Far too often we are bombarded with the common refrain from those outside and even within our own community, that Blacks need to start, manage and operate our businesses as the answer to the unemployment and poverty crisis.
Hold it for a moment, I do not want to be viewed as the harbinger of doom, but sadly such an option is not a feasible blanket solution for all Black people. While entrepreneurship may be a viable answer to the economic woes in any community, not all Blacks are capable of starting a viable business of their own. There is an old saying that not everyone is meant to do everything, but in dealing with business this is definitely the truth. The debate that everyone can do anything if they are trained even finds expression in academic circles.
I beg to differ. If this belief holds true, then all children who are trained to sing would eventually become famous platinum-selling vocalists. We know that this is not true, as there are plenty of trained singers and very few who eventually reach the peak of success. Business is much the same way. Very few entrepreneurial businesses achieve longevity and prosperity.
Now in the case of vocal training, there are several aspects to becoming a successful vocalist that cannot be taught; things such as a unique voice that is pleasant to the ear, tone and pitch are not taught and are facets critical to success. Having your own business works very much the same way.
While just about anyone can be taught how to write a business plan, market his business and keep good financial records, you cannot teach or warn them about starting a business for the wrong reasons, focusing on their long-term goals and reliance on their own natural strengths, experience and personality for long-term success.
Take it or leave it, but these aspects are critical and vital to the success of any business venture, and not all Blacks are blessed in these ways. Thousands upon thousands of dollars have been lost because some Black person starts his or her own business for the wrong reasons. Trust me, but many Blacks are guilty of this. Ask the said Blacks why they chose to start that particular business and the answers are usually eerily similar and goes like this: “My Uncle or Auntie made a lot of money doing this,” or “My friend is doing alright with his business.”
Thinking based on answers such as these has led to an over-abundance today of barber shops, restaurants, home day cares, and even basement churches in our community. What we all seem to have forgotten and not grasped is that for every profitable Black business that we see in operation today, there are far too many that have failed within the first year of existence. Copycatting is not a good reason for starting your own business.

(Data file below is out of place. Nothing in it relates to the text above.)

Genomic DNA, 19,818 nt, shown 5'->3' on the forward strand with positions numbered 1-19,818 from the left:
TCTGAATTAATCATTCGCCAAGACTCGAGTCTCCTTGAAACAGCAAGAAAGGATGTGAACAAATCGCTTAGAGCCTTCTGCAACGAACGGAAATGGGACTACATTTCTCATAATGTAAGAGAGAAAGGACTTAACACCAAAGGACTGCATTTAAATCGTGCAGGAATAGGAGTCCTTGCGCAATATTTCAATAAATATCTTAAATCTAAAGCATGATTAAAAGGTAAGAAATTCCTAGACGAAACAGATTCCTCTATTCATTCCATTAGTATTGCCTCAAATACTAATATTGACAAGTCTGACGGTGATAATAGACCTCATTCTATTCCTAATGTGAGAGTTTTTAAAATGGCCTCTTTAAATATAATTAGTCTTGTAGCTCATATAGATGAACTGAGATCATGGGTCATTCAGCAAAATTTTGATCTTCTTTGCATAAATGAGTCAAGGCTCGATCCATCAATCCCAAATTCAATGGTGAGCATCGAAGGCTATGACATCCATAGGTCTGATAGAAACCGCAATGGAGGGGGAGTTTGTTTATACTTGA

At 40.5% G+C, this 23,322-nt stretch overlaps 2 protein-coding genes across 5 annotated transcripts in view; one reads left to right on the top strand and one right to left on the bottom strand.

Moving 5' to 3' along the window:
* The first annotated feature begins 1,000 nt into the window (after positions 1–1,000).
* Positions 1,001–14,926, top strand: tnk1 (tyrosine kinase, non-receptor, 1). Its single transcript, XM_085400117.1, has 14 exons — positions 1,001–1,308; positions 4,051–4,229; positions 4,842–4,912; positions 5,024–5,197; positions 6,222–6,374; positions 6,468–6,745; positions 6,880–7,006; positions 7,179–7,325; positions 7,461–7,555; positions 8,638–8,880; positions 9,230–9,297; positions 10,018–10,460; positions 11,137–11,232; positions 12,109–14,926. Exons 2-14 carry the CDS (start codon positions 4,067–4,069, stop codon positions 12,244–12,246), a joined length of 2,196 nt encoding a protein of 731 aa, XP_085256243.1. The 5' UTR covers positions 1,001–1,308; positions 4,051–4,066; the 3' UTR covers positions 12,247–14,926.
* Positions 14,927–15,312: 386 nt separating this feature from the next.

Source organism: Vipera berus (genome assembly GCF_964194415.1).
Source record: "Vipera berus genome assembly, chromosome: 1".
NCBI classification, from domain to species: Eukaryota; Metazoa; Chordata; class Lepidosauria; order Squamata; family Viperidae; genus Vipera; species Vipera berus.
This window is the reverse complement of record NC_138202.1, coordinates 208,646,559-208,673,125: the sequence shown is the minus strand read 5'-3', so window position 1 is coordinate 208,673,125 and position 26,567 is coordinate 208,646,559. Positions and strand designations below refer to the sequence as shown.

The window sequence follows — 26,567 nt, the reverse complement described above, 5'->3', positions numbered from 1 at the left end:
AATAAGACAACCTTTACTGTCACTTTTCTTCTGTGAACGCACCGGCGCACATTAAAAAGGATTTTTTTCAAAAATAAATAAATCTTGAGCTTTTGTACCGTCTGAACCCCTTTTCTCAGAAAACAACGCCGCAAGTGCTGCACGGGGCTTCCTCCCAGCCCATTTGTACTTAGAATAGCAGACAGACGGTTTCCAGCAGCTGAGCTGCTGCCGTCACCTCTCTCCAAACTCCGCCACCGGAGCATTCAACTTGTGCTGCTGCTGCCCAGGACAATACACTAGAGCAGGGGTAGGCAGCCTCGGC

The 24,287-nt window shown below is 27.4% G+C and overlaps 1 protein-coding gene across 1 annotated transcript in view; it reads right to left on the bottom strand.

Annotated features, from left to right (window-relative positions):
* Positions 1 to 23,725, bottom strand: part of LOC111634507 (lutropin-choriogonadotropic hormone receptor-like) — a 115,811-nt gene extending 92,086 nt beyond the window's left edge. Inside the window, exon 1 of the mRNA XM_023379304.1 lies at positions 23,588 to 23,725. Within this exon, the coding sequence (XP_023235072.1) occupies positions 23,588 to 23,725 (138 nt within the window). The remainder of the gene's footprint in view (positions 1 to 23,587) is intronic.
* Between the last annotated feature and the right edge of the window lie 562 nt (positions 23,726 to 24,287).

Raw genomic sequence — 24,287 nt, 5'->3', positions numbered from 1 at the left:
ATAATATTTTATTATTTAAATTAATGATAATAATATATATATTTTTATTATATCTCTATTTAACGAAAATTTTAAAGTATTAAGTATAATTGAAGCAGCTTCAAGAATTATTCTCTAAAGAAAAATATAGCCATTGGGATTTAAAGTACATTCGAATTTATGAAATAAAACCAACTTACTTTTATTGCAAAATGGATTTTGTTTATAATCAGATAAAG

People wonder why so many dollars are spent outside of our Black neighbourhoods. Elementary, Watson! Original ideas, and often it is because there is a lack of diversity of businesses within our community. This is entirely our fault.
Therefore, only the people who are bringing original ideas and business ventures in our community should start a business, others should not.
Another striking reason why not all Blacks should start their own business is because too many of us are so easily distracted. Have you ever seen a business that starts one way but as soon as problems arise they change completely.
I am talking about the barbershop that soon starts selling clothes, the restaurant that starts selling bootleg CDs and DVDs. We tend to do this a lot, the reason being that we lose focus on why we chose the business we did. The whole notion of doing one thing and doing it well is critical to starting a business.
Although it takes adaptation and expansion for growth and success, many Blacks would rather chase what is hot instead of making their core product hotter. More clearly stated, the type of people who would rather put more stuff on the plate rather than make the hamburger taste better should not start a business at all. The key to success and longevity in anything is to embrace who you are to survive. Every individual is blessed with certain unique gifts, has unique strengths and weaknesses and unique experience.
Knowledge of self is crucial and vital in discovering the unique business idea that fits most closely with who you are. Herein is the crux as to why not all Black people should start their own business.
Even with all the education, experience and training in the world, many Black entrepreneurs have yet to discover who they are and what makes them special. Therefore, they have no idea what they themselves bring to the table, which in turn, from the start, handicaps the service or product that you are selling. A domino effect then comes into play; handicapped sales lead to fewer sales, which means less income and less income soon becomes no income and the business inevitably collapses.
We in the Black community must realize that starting our own businesses is like knocking on the front door of the dominant demographic and asking them to patronize our product or service. Being Black simply means that we are not afforded the luxury of hiding behind our product or service; therefore, who we are determines the acceptance.
We will always have to answer the question, “Okay, and who are you?” Those among us who are incapable of answering that question should not start their own business. Those of us with unique knowledge and the ability to take on the accompanying financial risk(s) of working for oneself should do so. Sadly, that does not include everyone. Some of us need to just go to work, period. Pointe finale!
Aleuta—The struggle continues.